Booster / Skylight Game Swapping,
Added on January 18th, 2009 (5529 views)
Tell us something about yourself.
Per Gref, 37, born in Nyköping 1971. I live in Stockholm and work as a consultant with system development on IBM and Microsoft platforms. Some interests are American ales from the plethora of US micro breweries, movies, music, video games and Top Fuel Dragracing.
What handle(s) did you use and how did you come up with it/them?
The first handle I used was Booster. I just picked it because I thought it sounded cool and my friend wanted the handle Equalizer so it sort of fitted together. Then I briefly changed my handle to One Man Gang in a spear of the moment rush after seeing Hulk Hogan beat One Man Gang in a title fight for the WWF belt in 1987. When I came to my senses, I picked Nitrobit since I wanted something unique, and dragracing had shown me the power of nitro, which I combined with "bit" from the computer world (of course).
What group(s) were you in?
Skylight Game Swapping, Swedish Frontline, The Outrunners, Defjam, IPEC Elite, and Miracle.
What roles have you fulfilled?
I was a swapper and a coder.
How long were you active for?
In the scene maybe from 1985 to 1990. My father got hold of one of the very first C64's sold in Sweden. That was in 1983 I believe. He picked it up at a Handic Software store somewhere on the release day. From 1987, mostly Amiga as of when the 500 came out.
Tell us about those years and how you got into the scene in the first place.
At first we were the true definition of lamers. We had no clue about how stuff worked, so by coincidence we got in contact with a classmates' cousin who somehow was able to get hold of new cracked games that he sold to us. After a while we thought, if he can do it, we can too! I don't recall anymore how we got hold of other people to do the actual swapping with though.
Describe a typical day for you in front of the computer.
Once the swapping really took off, every day looked the same: I rushed home after school, opened mail, verified what stuff worked, and called people on the swapping lists to find out what they wanted. I then copied and created outgoing mails until the mailbox was to be emptied by the postman. I then went home again to play with the stuff I had recieved.
Did you personally invent any special techniques or tools to make things easier for you?
Not that I can recall.
When you look at what you did back then, what are you most proud of?
Founding IPEC Elite, but OK, that was in the Amiga days.
Who were your heroes on the scene and why?
Eagle Soft Inc. The myth did it more than anything, and of course, the eagle picture crack-intro... And Mr. Z for saving us from thousands of hours of loading time from tape.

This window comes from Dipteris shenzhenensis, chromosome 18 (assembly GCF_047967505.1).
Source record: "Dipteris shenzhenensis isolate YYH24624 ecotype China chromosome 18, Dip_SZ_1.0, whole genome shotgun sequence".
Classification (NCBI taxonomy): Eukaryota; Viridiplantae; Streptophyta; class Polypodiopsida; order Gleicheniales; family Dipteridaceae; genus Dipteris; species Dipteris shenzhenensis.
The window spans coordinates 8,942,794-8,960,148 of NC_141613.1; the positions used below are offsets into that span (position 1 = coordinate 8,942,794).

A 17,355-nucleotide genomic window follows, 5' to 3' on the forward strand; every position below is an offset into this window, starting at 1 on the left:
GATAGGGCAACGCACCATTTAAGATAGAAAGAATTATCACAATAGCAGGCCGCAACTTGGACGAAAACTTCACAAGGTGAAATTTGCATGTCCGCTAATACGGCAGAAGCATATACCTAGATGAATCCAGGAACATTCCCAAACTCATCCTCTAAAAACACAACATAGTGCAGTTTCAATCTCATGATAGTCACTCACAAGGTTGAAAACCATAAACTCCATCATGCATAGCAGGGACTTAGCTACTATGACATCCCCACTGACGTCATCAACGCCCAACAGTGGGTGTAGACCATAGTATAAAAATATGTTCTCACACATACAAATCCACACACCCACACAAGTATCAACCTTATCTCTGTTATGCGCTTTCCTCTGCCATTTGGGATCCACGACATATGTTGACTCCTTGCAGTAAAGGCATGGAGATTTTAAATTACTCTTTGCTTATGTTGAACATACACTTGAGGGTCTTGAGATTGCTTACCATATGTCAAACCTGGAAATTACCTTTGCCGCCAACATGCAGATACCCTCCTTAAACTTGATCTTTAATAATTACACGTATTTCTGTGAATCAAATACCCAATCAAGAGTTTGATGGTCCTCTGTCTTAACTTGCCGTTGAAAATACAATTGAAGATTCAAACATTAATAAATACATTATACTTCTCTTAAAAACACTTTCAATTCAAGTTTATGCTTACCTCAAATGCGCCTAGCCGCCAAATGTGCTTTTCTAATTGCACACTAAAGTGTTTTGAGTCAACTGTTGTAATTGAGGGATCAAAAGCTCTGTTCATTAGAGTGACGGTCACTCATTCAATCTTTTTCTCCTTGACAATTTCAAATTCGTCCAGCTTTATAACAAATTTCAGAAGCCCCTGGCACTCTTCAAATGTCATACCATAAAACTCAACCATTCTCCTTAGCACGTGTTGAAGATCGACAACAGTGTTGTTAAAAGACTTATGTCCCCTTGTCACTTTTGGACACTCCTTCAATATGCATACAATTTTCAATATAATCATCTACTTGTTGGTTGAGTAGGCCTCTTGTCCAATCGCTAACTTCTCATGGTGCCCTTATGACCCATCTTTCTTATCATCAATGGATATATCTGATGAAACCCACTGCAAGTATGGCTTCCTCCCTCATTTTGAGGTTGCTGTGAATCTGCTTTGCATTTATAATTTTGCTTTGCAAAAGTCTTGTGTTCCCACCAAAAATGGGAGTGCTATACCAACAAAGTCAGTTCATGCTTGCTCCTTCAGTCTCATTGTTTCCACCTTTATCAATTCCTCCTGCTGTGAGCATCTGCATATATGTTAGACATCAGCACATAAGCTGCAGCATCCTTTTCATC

What, for you, was the coolest thing ever invented on the C64?
The coolest was probably the 1001 Crew border breaking stuff. Maybe they didn't do it first, but it was the first I saw and the shock and awe stayed with me for a long time.
Did you go to any copy-parties, meetings or tradeshows?
Yes. Some of the copy-parties like Alvesta, Kalmar, Eskilstuna, Arboga, Huddinge and Nyköping.
In your opinion, what was the scene all about?
Fame and bragging rights... Whether it was putting your name as a cracker on a game, copying a crack to get the latest out the quickest, or coding demos or creating music, it was all for the purpose of getting famous.
What were the particular highlights for you?
The Huddinge party I think. That's when we really "got it".
Any cool stories to share with us?
I remember when Animal from The Silents at one of the Alvesta parties they organised, came through one of the rooms and discovered that a locked door had been breached. He got furious and screamed from the top of his lungs: "Vem har öppnat denne dörren!?" ("Who opened this door!?"), and all the fiftyish something guys in the room just went very quiet and looked at their screens. No one had seen anything of course. Years later, that same dude became CEO of a very successful games developing company...
Are you still in contact with any old C64 people today?
Not really. I send sporadic emails to Scanner of Skylight Game Swapping, but that's it.
When did you get your C64 and do you still have it lying around somewhere?
On release day in Sweden, probably in 1983. In 1984, I realised that the machine was bought broken as sprites couldn't have any other colour than black. I thought that's how it was supposed to be! The next one I had until 1988. I then gave it to my grandfather who used it until his death in 1995. My father inherited it back and so it's now in his home. I have no idea if it works.
Was the C64 really as special as we like to think it was?
It was. Initially, it was very expensive, but as the price dropped and the disk drive made its entrance, things really took off. And the fact that there's still a living cult around it, proves it had something very special.
When can we expect to see some new C64 output from you? :)
I believe the newest production from me will always remain dated 1987 or so...
Do you have a message for your old contacts and/or anyone reading this?
Greetings to everyone!
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